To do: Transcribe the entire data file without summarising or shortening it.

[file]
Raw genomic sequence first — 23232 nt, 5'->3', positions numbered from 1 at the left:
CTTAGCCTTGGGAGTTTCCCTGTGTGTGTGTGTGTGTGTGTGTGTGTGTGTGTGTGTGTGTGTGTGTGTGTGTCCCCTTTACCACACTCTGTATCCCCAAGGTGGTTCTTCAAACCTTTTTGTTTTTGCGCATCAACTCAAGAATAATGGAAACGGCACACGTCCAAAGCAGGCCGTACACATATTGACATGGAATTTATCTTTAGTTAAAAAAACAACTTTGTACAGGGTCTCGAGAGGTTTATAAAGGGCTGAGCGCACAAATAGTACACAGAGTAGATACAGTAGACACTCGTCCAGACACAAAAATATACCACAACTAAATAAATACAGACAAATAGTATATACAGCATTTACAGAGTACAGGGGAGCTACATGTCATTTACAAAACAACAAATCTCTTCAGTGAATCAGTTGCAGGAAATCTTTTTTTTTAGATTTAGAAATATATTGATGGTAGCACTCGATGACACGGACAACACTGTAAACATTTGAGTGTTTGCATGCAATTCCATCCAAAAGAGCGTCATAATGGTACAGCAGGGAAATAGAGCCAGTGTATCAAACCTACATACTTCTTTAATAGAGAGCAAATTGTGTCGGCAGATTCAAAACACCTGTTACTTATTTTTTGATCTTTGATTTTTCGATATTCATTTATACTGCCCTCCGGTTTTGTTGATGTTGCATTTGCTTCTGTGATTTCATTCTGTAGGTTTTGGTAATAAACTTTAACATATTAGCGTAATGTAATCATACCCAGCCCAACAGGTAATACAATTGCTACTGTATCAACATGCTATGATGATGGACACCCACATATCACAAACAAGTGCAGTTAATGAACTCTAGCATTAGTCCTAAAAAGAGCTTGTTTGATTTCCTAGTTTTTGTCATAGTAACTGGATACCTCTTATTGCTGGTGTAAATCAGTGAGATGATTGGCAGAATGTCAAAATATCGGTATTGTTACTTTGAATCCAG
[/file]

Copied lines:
Raw genomic sequence first — 23232 nt, 5'->3', positions numbered from 1 at the left:
CTTAGCCTTGGGAGTTTCCCTGTGTGTGTGTGTGTGTGTGTGTGTGTGTGTGTGTGTGTGTGTGTGTGTGTGTCCCCTTTACCACACTCTGTATCCCCAAGGTGGTTCTTCAAACCTTTTTGTTTTTGCGCATCAACTCAAGAATAATGGAAACGGCACACGTCCAAAGCAGGCCGTACACATATTGACATGGAATTTATCTTTAGTTAAAAAAACAACTTTGTACAGGGTCTCGAGAGGTTTATAAAGGGCTGAGCGCACAAATAGTACACAGAGTAGATACAGTAGACACTCGTCCAGACACAAAAATATACCACAACTAAATAAATACAGACAAATAGTATATACAGCATTTACAGAGTACAGGGGAGCTACATGTCATTTACAAAACAACAAATCTCTTCAGTGAATCAGTTGCAGGAAATCTTTTTTTTTAGATTTAGAAATATATTGATGGTAGCACTCGATGACACGGACAACACTGTAAACATTTGAGTGTTTGCATGCAATTCCATCCAAAAGAGCGTCATAATGGTACAGCAGGGAAATAGAGCCAGTGTATCAAACCTACATACTTCTTTAATAGAGAGCAAATTGTGTCGGCAGATTCAAAACACCTGTTACTTATTTTTTGATCTTTGATTTTTCGATATTCATTTATACTGCCCTCCGGTTTTGTTGATGTTGCATTTGCTTCTGTGATTTCATTCTGTAGGTTTTGGTAATAAACTTTAACATATTAGCGTAATGTAATCATACCCAGCCCAACAGGTAATACAATTGCTACTGTATCAACATGCTATGATGATGGACACCCACATATCACAAACAAGTGCAGTTAATGAACTCTAGCATTAGTCCTAAAAAGAGCTTGTTTGATTTCCTAGTTTTTGTCATAGTAACTGGATACCTCTTATTGCTGGTGTAAATCAGTGAGATGATTGGCAGAATGTCAAAATATCGGTATTGTTACTTTGAATCCAG